Ford is working on a smart system, based on Nokia mapping technology, that uses GPS data to use both the electricity and conventional fuel more efficiently. Since battery power is less efficient at highway speeds, Ford's Green Zone system is designed to save some of that juice for the parts of the drive that require slower speeds, rather than just using up all the electrons right at the beginning of the drive. Using a website or the in-car navigation system, the driver can pinpoint the parts of the route, highlighted in green, where using battery power would be more effective, and set the car to automatically switch to electricity for those sections. Depending on the route, the car could automatically switch back and forth between the two power sources multiple times, particularly if the drive is a mix between city and highway driving.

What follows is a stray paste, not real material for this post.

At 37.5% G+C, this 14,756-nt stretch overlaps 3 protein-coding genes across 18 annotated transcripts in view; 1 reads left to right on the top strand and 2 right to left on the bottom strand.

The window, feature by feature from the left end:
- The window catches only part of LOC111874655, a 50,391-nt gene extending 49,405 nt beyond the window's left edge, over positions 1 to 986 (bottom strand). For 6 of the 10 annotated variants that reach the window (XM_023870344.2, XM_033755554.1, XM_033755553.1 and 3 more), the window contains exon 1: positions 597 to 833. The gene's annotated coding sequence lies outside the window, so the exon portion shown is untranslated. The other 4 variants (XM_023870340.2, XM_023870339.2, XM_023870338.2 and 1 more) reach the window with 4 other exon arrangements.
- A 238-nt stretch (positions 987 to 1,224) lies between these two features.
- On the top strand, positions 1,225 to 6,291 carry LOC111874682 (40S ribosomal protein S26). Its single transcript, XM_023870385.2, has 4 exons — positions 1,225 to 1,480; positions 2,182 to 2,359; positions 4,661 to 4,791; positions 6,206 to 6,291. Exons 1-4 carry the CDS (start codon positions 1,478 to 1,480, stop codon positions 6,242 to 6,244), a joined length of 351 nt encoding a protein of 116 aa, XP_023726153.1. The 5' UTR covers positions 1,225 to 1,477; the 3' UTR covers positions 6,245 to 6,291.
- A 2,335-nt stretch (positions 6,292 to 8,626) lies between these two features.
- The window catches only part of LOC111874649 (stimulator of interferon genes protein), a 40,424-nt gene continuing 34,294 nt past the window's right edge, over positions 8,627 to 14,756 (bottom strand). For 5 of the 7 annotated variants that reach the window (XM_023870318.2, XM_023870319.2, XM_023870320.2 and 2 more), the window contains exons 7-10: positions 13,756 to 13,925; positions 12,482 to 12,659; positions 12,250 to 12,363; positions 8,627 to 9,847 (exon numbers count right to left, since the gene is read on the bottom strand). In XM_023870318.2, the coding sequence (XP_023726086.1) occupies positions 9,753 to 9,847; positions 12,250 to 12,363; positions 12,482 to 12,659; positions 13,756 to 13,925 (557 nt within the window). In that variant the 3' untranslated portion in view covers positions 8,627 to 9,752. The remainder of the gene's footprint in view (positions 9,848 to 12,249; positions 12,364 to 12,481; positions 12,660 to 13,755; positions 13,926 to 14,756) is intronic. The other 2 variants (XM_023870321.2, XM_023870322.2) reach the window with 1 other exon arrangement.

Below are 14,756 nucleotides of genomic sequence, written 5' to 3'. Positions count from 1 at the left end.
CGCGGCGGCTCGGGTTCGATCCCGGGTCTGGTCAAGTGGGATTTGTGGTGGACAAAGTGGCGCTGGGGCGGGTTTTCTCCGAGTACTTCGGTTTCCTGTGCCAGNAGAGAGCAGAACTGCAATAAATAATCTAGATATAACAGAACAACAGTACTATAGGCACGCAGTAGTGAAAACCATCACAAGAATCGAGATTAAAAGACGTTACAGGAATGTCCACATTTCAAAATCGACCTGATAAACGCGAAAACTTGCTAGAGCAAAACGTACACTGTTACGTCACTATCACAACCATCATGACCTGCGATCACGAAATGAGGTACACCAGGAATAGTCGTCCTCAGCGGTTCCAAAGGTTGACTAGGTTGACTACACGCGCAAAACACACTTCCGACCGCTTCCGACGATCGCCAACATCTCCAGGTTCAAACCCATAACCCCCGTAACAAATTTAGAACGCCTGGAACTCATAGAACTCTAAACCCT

Ford's Green Zone system is designed to save some of that juice for the parts of the drive that require slower speeds.
Of course, Green Zone will be go beyond that. The program is being developed to take traffic and road grade into account, details that allow the car to be make even smarter choices to improve efficiency. Ford even hopes to have Green Zone learn driver habits, and respond accordingly depending on who is driving the car. The system could control other features as well, such as anticipating corners and shifting the headlights to better illuminate the road ahead. Green Zone could also potentially use information from vehicle-to-vehicle networking to control functions in the car.
The Green Zone system still has a few years before it will be ready to be put into production vehicles, but Ford is confident it will make its way onto the road eventually. As with other innovations that improve efficiency and make our vehicles smarter, we can expect to see similar technology from other manufacturers, until it becomes a regular part of driving in the future.